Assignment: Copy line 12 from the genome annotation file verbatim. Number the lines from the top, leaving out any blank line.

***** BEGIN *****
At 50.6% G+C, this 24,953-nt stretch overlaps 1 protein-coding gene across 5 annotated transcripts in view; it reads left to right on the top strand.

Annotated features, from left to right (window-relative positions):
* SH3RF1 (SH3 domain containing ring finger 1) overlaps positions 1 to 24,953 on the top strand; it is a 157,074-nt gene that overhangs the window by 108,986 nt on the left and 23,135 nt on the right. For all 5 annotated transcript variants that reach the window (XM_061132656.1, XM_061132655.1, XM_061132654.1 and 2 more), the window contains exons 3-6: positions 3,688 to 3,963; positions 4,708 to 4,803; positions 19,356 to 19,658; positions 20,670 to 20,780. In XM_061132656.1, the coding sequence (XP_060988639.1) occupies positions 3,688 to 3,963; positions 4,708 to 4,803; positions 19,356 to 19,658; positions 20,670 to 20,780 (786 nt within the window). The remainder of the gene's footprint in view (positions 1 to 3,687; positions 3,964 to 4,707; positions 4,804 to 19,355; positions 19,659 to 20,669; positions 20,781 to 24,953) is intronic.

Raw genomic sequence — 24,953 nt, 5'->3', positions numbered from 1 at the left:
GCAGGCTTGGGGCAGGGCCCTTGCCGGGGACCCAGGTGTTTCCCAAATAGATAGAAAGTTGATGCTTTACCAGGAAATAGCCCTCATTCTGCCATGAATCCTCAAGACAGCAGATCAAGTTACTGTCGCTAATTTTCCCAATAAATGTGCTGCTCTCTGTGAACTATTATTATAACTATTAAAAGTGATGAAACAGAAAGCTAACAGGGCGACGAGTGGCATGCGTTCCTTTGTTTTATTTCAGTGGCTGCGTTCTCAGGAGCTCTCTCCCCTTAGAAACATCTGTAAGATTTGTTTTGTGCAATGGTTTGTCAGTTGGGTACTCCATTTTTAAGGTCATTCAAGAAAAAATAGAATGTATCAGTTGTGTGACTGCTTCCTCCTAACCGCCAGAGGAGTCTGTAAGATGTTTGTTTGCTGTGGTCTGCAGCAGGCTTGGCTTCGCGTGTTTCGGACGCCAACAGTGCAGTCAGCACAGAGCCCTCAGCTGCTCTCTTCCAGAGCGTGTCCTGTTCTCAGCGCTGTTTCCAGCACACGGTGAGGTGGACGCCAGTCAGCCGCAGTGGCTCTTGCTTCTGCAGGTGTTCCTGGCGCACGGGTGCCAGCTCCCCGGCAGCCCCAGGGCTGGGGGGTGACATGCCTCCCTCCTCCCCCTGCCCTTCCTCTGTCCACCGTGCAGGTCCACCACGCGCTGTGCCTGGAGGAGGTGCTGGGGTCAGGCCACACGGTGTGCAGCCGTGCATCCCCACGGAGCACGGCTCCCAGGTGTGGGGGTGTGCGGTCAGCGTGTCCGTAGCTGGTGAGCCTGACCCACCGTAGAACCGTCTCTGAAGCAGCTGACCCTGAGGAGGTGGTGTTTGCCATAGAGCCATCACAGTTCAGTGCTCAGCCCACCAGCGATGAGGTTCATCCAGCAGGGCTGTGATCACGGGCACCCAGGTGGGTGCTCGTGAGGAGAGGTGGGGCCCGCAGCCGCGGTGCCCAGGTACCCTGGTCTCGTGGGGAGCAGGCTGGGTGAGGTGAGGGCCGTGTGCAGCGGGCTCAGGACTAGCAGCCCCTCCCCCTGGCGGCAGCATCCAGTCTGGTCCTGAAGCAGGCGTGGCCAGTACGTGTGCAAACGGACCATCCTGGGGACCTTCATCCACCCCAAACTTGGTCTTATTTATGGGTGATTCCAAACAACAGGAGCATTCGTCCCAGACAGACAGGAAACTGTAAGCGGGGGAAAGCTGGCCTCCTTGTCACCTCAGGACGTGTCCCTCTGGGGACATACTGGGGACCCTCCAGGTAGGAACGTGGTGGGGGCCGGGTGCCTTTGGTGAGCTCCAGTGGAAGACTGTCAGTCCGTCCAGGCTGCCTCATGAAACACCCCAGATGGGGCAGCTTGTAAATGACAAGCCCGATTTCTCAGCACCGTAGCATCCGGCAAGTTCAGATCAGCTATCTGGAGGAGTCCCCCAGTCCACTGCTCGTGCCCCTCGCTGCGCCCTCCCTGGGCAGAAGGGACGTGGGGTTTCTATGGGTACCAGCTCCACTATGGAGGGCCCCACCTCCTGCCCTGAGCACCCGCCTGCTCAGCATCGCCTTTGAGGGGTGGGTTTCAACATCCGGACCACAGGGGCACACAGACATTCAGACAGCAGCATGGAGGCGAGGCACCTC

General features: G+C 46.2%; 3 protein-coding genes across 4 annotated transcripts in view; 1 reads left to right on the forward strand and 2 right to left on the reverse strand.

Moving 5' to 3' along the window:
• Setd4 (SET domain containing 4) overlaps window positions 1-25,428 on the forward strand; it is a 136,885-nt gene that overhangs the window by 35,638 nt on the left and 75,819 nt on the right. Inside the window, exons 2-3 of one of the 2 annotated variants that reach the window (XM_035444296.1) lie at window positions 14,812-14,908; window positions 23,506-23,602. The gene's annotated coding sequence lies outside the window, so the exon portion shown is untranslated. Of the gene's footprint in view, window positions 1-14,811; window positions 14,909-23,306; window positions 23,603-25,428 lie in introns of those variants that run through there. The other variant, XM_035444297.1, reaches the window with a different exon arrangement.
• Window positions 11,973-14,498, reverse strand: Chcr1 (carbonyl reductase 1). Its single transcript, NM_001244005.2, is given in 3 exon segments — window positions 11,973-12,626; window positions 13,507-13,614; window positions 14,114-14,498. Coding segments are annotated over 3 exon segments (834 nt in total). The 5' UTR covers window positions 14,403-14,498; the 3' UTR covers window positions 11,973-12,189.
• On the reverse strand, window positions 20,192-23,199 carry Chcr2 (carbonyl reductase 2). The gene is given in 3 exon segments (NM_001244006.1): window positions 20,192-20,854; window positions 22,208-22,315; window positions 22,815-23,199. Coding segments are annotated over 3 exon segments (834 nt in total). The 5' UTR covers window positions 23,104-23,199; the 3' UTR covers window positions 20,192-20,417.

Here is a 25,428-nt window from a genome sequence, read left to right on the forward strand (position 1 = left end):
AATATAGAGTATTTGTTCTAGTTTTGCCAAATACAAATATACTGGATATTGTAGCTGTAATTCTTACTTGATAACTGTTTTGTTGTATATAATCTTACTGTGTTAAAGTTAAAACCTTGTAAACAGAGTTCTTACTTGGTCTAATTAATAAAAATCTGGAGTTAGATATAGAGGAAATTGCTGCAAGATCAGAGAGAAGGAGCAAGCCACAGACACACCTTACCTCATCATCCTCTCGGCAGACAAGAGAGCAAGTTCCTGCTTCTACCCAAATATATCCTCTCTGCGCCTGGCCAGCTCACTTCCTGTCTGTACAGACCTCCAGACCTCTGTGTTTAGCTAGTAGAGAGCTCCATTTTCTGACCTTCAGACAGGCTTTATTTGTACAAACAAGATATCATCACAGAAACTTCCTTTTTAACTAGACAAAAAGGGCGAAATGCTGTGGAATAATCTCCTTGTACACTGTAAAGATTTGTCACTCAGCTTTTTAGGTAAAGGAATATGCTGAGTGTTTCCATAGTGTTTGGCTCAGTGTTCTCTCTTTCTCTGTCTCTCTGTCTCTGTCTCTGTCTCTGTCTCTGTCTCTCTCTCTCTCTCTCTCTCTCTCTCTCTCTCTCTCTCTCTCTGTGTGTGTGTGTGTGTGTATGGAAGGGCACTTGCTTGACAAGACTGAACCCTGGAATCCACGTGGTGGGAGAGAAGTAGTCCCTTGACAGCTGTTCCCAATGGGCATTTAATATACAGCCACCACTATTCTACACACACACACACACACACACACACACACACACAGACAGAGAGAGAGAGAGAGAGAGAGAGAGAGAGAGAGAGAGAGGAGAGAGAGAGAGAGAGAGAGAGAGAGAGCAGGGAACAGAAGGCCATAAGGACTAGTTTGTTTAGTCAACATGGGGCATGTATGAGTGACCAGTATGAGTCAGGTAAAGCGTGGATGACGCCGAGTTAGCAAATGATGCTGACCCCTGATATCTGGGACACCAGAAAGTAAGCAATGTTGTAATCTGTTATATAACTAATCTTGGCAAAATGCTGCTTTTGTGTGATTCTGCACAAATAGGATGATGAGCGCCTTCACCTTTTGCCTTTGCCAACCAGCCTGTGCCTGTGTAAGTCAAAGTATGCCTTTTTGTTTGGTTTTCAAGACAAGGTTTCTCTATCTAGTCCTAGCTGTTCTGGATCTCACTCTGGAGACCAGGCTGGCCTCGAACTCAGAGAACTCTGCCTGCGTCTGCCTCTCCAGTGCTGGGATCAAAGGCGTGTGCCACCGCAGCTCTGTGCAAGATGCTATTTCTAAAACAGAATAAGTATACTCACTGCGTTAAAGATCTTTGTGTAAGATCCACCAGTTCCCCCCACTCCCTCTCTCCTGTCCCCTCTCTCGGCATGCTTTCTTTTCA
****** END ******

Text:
AATATAGAGTATTTGTTCTAGTTTTGCCAAATACAAATATACTGGATATTGTAGCTGTAATTCTTACTTGATAACTGTTTTGTTGTATATAATCTTACTGTGTTAAAGTTAAAACCTTGTAAACAGAGTTCTTACTTGGTCTAATTAATAAAAATCTGGAGTTAGATATAGAGGAAATTGCTGCAAGATCAGAGAGAAGGAGCAAGCCACAGACACACCTTACCTCATCATCCTCTCGGCAGACAAGAGAGCAAGTTCCTGCTTCTACCCAAATATATCCTCTCTGCGCCTGGCCAGCTCACTTCCTGTCTGTACAGACCTCCAGACCTCTGTGTTTAGCTAGTAGAGAGCTCCATTTTCTGACCTTCAGACAGGCTTTATTTGTACAAACAAGATATCATCACAGAAACTTCCTTTTTAACTAGACAAAAAGGGCGAAATGCTGTGGAATAATCTCCTTGTACACTGTAAAGATTTGTCACTCAGCTTTTTAGGTAAAGGAATATGCTGAGTGTTTCCATAGTGTTTGGCTCAGTGTTCTCTCTTTCTCTGTCTCTCTGTCTCTGTCTCTGTCTCTGTCTCTGTCTCTCTCTCTCTCTCTCTCTCTCTCTCTCTCTCTCTCTCTCTCTGTGTGTGTGTGTGTGTGTATGGAAGGGCACTTGCTTGACAAGACTGAACCCTGGAATCCACGTGGTGGGAGAGAAGTAGTCCCTTGACAGCTGTTCCCAATGGGCATTTAATATACAGCCACCACTATTCTACACACACACACACACACACACACACACACACACAGACAGAGAGAGAGAGAGAGAGAGAGAGAGAGAGAGAGAGAGAGGAGAGAGAGAGAGAGAGAGAGAGAGAGAGCAGGGAACAGAAGGCCATAAGGACTAGTTTGTTTAGTCAACATGGGGCATGTATGAGTGACCAGTATGAGTCAGGTAAAGCGTGGATGACGCCGAGTTAGCAAATGATGCTGACCCCTGATATCTGGGACACCAGAAAGTAAGCAATGTTGTAATCTGTTATATAACTAATCTTGGCAAAATGCTGCTTTTGTGTGATTCTGCACAAATAGGATGATGAGCGCCTTCACCTTTTGCCTTTGCCAACCAGCCTGTGCCTGTGTAAGTCAAAGTATGCCTTTTTGTTTGGTTTTCAAGACAAGGTTTCTCTATCTAGTCCTAGCTGTTCTGGATCTCACTCTGGAGACCAGGCTGGCCTCGAACTCAGAGAACTCTGCCTGCGTCTGCCTCTCCAGTGCTGGGATCAAAGGCGTGTGCCACCGCAGCTCTGTGCAAGATGCTATTTCTAAAACAGAATAAGTATACTCACTGCGTTAAAGATCTTTGTGTAAGATCCACCAGTTCCCCCCACTCCCTCTCTCCTGTCCCCTCTCTCGGCATGCTTTCTTTTCA